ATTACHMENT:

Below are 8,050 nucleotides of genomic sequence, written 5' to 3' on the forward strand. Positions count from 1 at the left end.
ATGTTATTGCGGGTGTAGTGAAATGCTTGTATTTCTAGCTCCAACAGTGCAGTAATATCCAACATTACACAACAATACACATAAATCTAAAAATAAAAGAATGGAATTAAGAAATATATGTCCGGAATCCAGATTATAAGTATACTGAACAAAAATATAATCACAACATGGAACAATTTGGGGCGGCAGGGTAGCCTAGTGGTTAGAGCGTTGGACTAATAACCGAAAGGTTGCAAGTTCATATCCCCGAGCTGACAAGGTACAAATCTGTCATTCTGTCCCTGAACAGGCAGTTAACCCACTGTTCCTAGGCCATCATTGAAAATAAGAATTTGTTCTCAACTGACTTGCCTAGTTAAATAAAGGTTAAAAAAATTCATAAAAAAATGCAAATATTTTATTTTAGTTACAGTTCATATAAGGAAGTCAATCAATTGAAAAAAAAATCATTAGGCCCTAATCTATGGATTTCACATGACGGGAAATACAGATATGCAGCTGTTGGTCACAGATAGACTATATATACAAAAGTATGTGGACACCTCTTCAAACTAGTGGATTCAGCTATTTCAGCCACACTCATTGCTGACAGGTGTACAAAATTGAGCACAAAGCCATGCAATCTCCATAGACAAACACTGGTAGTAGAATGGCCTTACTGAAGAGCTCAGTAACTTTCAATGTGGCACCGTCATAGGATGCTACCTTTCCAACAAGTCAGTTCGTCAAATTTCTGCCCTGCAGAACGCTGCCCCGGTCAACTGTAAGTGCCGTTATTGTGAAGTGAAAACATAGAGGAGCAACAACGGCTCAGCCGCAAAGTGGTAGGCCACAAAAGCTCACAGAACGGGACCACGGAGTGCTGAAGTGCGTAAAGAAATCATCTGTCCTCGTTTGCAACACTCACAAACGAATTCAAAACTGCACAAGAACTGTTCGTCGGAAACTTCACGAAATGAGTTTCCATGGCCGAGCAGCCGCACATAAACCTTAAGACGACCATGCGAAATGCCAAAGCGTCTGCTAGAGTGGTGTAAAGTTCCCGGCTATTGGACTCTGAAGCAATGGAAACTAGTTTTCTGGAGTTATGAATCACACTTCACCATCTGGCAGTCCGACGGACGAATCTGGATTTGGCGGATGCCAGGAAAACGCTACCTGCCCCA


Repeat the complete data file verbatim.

Below are 8,050 nucleotides of genomic sequence, written 5' to 3' on the forward strand. Positions count from 1 at the left end.
ATGTTATTGCGGGTGTAGTGAAATGCTTGTATTTCTAGCTCCAACAGTGCAGTAATATCCAACATTACACAACAATACACATAAATCTAAAAATAAAAGAATGGAATTAAGAAATATATGTCCGGAATCCAGATTATAAGTATACTGAACAAAAATATAATCACAACATGGAACAATTTGGGGCGGCAGGGTAGCCTAGTGGTTAGAGCGTTGGACTAATAACCGAAAGGTTGCAAGTTCATATCCCCGAGCTGACAAGGTACAAATCTGTCATTCTGTCCCTGAACAGGCAGTTAACCCACTGTTCCTAGGCCATCATTGAAAATAAGAATTTGTTCTCAACTGACTTGCCTAGTTAAATAAAGGTTAAAAAAATTCATAAAAAAATGCAAATATTTTATTTTAGTTACAGTTCATATAAGGAAGTCAATCAATTGAAAAAAAAATCATTAGGCCCTAATCTATGGATTTCACATGACGGGAAATACAGATATGCAGCTGTTGGTCACAGATAGACTATATATACAAAAGTATGTGGACACCTCTTCAAACTAGTGGATTCAGCTATTTCAGCCACACTCATTGCTGACAGGTGTACAAAATTGAGCACAAAGCCATGCAATCTCCATAGACAAACACTGGTAGTAGAATGGCCTTACTGAAGAGCTCAGTAACTTTCAATGTGGCACCGTCATAGGATGCTACCTTTCCAACAAGTCAGTTCGTCAAATTTCTGCCCTGCAGAACGCTGCCCCGGTCAACTGTAAGTGCCGTTATTGTGAAGTGAAAACATAGAGGAGCAACAACGGCTCAGCCGCAAAGTGGTAGGCCACAAAAGCTCACAGAACGGGACCACGGAGTGCTGAAGTGCGTAAAGAAATCATCTGTCCTCGTTTGCAACACTCACAAACGAATTCAAAACTGCACAAGAACTGTTCGTCGGAAACTTCACGAAATGAGTTTCCATGGCCGAGCAGCCGCACATAAACCTTAAGACGACCATGCGAAATGCCAAAGCGTCTGCTAGAGTGGTGTAAAGTTCCCGGCTATTGGACTCTGAAGCAATGGAAACTAGTTTTCTGGAGTTATGAATCACACTTCACCATCTGGCAGTCCGACGGACGAATCTGGATTTGGCGGATGCCAGGAAAACGCTACCTGCCCCA